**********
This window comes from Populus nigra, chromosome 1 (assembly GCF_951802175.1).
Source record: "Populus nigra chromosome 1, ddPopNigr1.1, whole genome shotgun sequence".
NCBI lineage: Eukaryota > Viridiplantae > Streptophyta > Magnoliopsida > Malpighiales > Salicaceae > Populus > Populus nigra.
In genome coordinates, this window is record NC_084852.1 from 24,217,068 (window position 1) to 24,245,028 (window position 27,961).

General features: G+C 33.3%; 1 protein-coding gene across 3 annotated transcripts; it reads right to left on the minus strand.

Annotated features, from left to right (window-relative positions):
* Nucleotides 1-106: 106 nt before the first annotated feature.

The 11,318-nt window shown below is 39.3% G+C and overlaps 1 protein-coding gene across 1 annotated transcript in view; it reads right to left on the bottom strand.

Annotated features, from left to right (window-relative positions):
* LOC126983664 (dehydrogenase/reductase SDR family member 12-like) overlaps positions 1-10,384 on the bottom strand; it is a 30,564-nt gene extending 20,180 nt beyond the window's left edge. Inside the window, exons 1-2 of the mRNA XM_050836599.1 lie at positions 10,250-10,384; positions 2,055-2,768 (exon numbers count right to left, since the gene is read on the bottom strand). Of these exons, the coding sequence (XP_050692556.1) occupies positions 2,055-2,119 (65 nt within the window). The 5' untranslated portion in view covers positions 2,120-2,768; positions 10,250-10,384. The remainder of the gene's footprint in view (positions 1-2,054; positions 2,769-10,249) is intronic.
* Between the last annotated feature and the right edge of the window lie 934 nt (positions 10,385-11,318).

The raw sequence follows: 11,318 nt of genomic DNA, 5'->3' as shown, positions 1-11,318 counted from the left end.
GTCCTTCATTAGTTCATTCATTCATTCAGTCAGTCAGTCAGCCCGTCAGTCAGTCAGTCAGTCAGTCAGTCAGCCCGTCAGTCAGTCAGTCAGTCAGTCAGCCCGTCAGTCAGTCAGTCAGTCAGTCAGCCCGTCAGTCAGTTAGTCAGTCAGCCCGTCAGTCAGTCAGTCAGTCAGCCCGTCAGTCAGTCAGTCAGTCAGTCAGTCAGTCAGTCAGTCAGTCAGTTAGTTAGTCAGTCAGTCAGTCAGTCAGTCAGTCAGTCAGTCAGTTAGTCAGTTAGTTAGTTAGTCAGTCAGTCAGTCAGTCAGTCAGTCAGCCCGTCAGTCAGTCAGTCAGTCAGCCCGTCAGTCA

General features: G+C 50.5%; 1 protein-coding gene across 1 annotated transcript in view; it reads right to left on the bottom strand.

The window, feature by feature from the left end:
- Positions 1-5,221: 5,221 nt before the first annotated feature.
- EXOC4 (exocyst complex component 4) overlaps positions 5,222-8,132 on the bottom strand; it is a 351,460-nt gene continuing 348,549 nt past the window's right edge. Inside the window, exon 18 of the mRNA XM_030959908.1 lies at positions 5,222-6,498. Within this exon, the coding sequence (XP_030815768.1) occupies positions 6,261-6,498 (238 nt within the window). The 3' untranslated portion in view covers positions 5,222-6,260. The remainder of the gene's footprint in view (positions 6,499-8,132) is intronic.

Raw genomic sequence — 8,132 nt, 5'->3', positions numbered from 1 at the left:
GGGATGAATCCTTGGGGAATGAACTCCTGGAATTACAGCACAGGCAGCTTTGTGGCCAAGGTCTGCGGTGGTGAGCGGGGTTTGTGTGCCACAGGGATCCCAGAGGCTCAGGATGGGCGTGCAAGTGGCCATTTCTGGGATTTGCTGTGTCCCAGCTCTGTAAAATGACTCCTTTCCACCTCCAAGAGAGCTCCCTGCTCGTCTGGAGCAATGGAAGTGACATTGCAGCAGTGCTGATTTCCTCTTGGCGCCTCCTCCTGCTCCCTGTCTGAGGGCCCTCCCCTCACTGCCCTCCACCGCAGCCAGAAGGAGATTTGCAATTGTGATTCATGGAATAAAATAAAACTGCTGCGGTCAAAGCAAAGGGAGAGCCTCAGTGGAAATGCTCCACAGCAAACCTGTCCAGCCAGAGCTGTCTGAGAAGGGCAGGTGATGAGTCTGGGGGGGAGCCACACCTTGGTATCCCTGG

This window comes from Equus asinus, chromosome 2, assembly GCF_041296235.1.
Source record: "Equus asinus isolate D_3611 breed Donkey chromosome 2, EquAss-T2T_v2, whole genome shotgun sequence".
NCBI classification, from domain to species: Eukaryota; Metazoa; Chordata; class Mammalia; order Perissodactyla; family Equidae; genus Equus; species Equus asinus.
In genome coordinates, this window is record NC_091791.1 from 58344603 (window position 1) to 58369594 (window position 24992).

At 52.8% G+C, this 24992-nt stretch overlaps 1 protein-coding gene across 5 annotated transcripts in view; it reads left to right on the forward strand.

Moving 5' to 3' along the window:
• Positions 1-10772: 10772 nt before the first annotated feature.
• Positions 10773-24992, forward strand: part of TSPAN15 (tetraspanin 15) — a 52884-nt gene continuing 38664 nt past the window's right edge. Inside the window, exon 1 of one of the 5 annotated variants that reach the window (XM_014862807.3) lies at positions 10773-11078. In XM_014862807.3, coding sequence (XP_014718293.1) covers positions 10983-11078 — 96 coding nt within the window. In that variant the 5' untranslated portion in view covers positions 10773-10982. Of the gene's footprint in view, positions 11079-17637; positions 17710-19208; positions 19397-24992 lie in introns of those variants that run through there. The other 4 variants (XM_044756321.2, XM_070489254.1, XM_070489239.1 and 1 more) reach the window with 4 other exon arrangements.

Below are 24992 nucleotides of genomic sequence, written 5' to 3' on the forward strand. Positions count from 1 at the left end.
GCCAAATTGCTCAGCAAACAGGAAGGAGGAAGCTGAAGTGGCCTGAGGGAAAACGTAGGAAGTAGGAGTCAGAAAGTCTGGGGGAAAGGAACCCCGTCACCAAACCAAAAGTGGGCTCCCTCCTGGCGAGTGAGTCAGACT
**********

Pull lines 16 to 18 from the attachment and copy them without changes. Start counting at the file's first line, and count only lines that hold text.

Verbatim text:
- Positions 1-5,221: 5,221 nt before the first annotated feature.
- EXOC4 (exocyst complex component 4) overlaps positions 5,222-8,132 on the bottom strand; it is a 351,460-nt gene continuing 348,549 nt past the window's right edge. Inside the window, exon 18 of the mRNA XM_030959908.1 lies at positions 5,222-6,498. Within this exon, the coding sequence (XP_030815768.1) occupies positions 6,261-6,498 (238 nt within the window). The 3' untranslated portion in view covers positions 5,222-6,260. The remainder of the gene's footprint in view (positions 6,499-8,132) is intronic.

Raw genomic sequence — 8,132 nt, 5'->3', positions numbered from 1 at the left: